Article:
Ken’s post on the district’s executive director hiring process branches off into a general discussion about the role of a library in the information (internet) age. This quote I think pretty much sums up his take, but I’d suggest reading the entire post.
Just like everything else in our society, libraries have been significantly changed by new technology making its way into the mainstream of society.
Children no longer have to go to the library to do research. They don’t even have to leave their homes. Public schools have been cutting library services and staff because of finances, but also because technology has made libraries almost obsolete.
Whomever the library system hires to be its new director that person must understand how technology has changed libraries. He, or she, doesn’t need a degree in library science, but an understand of society and how it relates to library services.
Libraries should be getting smaller, more stand alone kiosks, maybe a return of the bookmobile to large apartment complexes. Those are all new concepts for libraries and the new library director should look for these changes and others. They must meet the needs of the people.
I don’t think you’d be able to find a competent library professional in the country that doesn’t take seriously how technology has changed libraries. But, I don’t agree with Ken’s assessment of how libraries should be focussed.
Students still do and should use library services to do research. Depending on what is known as the surface web for research is simply short sighted. On the other hand, the deep web is massive, and to most people, no accessible.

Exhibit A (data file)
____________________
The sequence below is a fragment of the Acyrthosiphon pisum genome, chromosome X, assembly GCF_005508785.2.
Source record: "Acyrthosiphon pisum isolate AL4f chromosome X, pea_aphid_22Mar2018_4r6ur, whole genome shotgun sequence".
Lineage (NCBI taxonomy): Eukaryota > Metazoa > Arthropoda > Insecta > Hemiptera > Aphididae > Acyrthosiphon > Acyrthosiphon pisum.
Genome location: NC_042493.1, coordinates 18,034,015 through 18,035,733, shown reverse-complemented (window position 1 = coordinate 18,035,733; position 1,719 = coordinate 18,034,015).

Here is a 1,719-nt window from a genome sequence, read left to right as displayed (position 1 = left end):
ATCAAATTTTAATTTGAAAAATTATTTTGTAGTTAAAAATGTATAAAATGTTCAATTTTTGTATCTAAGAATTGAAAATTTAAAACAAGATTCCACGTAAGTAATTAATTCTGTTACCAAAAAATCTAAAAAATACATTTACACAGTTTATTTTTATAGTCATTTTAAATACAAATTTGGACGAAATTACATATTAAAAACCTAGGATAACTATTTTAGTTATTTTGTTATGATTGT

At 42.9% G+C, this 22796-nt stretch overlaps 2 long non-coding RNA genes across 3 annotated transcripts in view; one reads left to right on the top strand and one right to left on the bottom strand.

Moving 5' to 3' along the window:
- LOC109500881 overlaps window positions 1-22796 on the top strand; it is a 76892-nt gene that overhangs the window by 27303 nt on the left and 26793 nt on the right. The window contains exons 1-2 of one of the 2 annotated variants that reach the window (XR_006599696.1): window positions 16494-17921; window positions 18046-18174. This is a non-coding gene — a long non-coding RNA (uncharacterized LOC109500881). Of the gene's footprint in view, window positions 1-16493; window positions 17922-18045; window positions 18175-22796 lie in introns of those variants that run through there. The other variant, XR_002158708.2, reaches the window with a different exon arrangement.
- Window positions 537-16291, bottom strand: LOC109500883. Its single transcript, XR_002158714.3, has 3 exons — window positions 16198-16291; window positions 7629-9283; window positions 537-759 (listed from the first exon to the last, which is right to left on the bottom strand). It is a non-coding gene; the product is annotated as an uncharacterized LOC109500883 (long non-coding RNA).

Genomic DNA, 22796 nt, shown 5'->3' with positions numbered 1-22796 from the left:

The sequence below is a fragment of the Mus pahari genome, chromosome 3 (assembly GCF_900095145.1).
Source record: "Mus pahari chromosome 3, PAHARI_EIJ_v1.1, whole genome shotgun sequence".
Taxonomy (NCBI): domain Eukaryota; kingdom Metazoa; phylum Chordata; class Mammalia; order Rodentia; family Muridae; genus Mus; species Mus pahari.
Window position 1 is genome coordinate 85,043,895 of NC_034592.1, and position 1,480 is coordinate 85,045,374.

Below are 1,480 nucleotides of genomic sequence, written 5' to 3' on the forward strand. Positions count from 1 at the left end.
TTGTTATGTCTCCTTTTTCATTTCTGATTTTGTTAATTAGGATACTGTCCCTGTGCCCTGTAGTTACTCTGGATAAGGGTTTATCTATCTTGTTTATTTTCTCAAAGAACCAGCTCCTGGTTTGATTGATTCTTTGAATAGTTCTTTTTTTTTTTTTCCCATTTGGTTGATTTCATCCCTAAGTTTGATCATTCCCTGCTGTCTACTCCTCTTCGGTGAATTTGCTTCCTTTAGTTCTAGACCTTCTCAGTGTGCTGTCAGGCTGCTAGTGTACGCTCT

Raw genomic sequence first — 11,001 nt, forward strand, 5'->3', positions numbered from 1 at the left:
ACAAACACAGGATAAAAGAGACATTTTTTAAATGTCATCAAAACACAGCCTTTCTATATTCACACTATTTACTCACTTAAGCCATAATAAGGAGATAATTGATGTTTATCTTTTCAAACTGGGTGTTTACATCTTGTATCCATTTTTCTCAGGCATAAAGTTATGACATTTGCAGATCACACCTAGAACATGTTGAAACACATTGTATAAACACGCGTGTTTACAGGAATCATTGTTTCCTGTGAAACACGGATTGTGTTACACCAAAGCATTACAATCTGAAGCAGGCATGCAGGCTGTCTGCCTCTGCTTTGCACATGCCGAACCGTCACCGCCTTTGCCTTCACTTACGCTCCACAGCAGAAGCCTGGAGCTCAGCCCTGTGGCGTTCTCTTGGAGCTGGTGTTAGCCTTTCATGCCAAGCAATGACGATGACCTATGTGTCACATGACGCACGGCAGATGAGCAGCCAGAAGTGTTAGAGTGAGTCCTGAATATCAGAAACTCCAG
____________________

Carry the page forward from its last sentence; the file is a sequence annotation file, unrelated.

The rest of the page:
How big? This big:
Public information on the deep Web is currently 400 to 550 times larger than the commonly defined World Wide Web. The deep Web contains 7,500 terabytes of information compared to nineteen terabytes of information in the surface Web. The deep Web contains nearly 550 billion individual documents compared to the one billion of the surface Web.
As more an more information moves onto the internet, we need to be reminded the traditional role of a library isn’t necessarily access to books. Its democratizing access to information. In the 1800s, most off limits information and data was in the form of expensive books. Hardly anyone had enough money to purchase books, so public and free libraries were established.
Now, the internet is democratizing information all over again, but a lot of the best information is behind closed doors. Libraries not only open those doors, but through the human resources of what are being call cybrarians, a community based/wired/reference detective, libraries knock down walls.
I tend to agree with Ken that we can do a great job expanding traditional library services (like access to books and portable digital media) through kiosks, but I would tend to disagree with his opposition to newer and larger library buildings.
In many small towns (and mid-sized cities) libraries serve the role of third place. Not work, not home, but a community gathering place. Libraries are more than a place to pick up a book and use a computer. Simply put, you need large enough buildings to serve this role, and I don’t think Olympia’s current library building serves much more than its minimum role. I could say more, but there’s a lot written about this concept of library as third place.